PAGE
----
At some point in the story of my game, a pregnant woman gets into an accident or suffers from a disease or whatever (choose what fits most) and lands in the hospital. The woman, barely conscious, has to make a decision:

  • She sacrifices the baby to save herself for sure (there's a very slim chance she will die from this)


  • She risks a surgery that will save the baby but can either save her or kill her, with the latter being more likely, unfortunately.

I know this setup is very specific, but is there some medical condition, or a way someone can get into an accident that would lead into such a situation? Is a situation like that even possible?


closed as off-topic by JDługosz, Snow, Separatrix, Werrf, kingledion Dec 1 '16 at 14:16

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    $\begingroup$ I would say if it is someone that is vital to the plot sacrifice the baby but if it is not then save the baby. Btw, this question is kind of unsuited for worldbuilding. - Do not apply this to real life $\endgroup$ – Selene Blok Dec 1 '16 at 9:10
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    $\begingroup$ This has nothing to do with Worldbuilding. $\endgroup$ – JDługosz Dec 1 '16 at 9:11
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    $\begingroup$ Double posts are always nice as well. With a "senseless" upvote, you know you didn't do anything wrong (if there's something that bothers the upvoter, he will probably make a comment). When someone just downvotes and doesn't give any explanation, that doesn't give me a way to improve my questions, does it? And how is this not worldbuilding? If my story is based on our world, why wouldn't I want to make sure the things that happen there can actually happen in real life? I don't want to make up a bullshit excuse for why something like that happened. $\endgroup$ – noClue Dec 1 '16 at 9:22
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    $\begingroup$ Oh I know - I don't expect this to change, just wanted to express my displeasure. I know it's pointless to rant about it, but it's still frustrating to get a downvote with no explanation. As for making the question more obvious... the last paragraph makes it very clear what I'm asking for. I don't really see how someone can misunderstand what the question is about, unless someone just skims through my pathetically small question (I'm sorry, but that's on you). $\endgroup$ – noClue Dec 1 '16 at 9:39
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    $\begingroup$ This feels like a specific plot point question rather than a worldbuilding question. You might be better off asking it on a medical or similar board. For what it's worth though I know that things like this happen, generally due to complications in birth and loss of blood etc. There was the case of a woman who died in Ireland recently because the doctors refused to abort the baby that was killing her and as a result both died. $\endgroup$ – Tim B Dec 1 '16 at 11:27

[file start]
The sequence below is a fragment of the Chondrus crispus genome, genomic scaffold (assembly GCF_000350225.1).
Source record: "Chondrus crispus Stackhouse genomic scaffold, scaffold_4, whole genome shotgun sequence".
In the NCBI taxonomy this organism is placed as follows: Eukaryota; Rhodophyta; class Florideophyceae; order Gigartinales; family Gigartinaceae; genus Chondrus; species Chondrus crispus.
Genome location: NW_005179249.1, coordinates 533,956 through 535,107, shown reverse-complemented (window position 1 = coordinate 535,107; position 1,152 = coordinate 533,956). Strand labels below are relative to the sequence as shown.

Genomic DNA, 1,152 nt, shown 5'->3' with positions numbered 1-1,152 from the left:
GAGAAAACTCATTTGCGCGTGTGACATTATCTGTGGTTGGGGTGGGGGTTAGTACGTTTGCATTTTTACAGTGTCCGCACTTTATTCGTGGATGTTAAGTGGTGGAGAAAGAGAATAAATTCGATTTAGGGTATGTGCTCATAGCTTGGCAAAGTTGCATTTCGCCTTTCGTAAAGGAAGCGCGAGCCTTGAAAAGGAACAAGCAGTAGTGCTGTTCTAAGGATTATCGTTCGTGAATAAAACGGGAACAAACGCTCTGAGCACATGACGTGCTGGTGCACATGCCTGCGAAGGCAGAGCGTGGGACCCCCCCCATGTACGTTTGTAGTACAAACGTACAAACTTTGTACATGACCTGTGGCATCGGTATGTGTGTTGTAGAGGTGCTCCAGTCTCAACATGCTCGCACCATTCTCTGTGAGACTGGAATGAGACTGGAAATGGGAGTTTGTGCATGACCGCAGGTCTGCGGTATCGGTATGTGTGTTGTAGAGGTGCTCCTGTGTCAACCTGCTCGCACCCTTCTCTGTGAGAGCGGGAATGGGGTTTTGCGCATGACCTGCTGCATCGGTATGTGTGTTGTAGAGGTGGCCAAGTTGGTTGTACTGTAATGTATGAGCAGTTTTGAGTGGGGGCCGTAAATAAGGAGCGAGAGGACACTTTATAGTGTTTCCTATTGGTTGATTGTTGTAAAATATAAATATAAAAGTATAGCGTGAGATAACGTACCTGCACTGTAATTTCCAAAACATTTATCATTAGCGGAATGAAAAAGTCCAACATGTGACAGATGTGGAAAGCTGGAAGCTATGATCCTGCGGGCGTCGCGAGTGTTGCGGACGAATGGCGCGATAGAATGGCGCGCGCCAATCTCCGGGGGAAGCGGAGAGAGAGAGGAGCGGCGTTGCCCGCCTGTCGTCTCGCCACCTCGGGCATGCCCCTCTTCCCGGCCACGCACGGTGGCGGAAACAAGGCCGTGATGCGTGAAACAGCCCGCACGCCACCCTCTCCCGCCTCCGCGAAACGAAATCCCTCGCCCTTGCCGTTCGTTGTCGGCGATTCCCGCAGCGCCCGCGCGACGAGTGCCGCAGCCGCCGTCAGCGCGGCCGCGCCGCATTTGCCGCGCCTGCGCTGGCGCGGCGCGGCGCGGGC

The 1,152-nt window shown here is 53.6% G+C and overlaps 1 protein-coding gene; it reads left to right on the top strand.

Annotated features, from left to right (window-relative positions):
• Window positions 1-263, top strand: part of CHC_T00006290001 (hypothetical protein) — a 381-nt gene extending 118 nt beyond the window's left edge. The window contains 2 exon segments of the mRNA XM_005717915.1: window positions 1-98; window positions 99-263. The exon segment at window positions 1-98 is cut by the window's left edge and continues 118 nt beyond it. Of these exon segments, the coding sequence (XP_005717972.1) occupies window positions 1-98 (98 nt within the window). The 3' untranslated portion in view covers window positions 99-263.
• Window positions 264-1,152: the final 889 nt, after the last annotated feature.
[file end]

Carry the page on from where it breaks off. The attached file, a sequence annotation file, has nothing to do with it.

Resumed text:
While such an accident is quite unlikely, some serious diseases only have cures that an unborn child will hardly survive.

Cancer being the most obvious example.

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    $\begingroup$ +1 on this. Ovarian, cervical or pancreatic cancer that shows some signs of spreading. Radiation therapy and chemo is more or less out of the question if you are pregnant, especially if early in the pregnancy. And the author can tailor the scenario so that waiting six months pretty much guarantees the spread of the cancer and a much more difficult struggle to combat it. $\endgroup$ – MichaelK Dec 1 '16 at 12:09

Preeclampsia is a condition which causes high blood pressure in pregnant woman without any prior history of it. This is very dangerous for the mother and the baby and often leads to difficult choices that have to be made. Here is a link that might be helpful for you: http://www.mayoclinic.org/diseases-conditions/preeclampsia/basics/complications/con-20031644

  • $\begingroup$ HELLP syndrome would probably make a better setting as an example. There the trade would be keeping the baby a little longer so it is more viable, versus extracting the baby immediately and providing immediate relief to the mother. HELLP is reasonably common (~0.25 to 0.5%). $\endgroup$ – mongo Nov 28 '18 at 18:04

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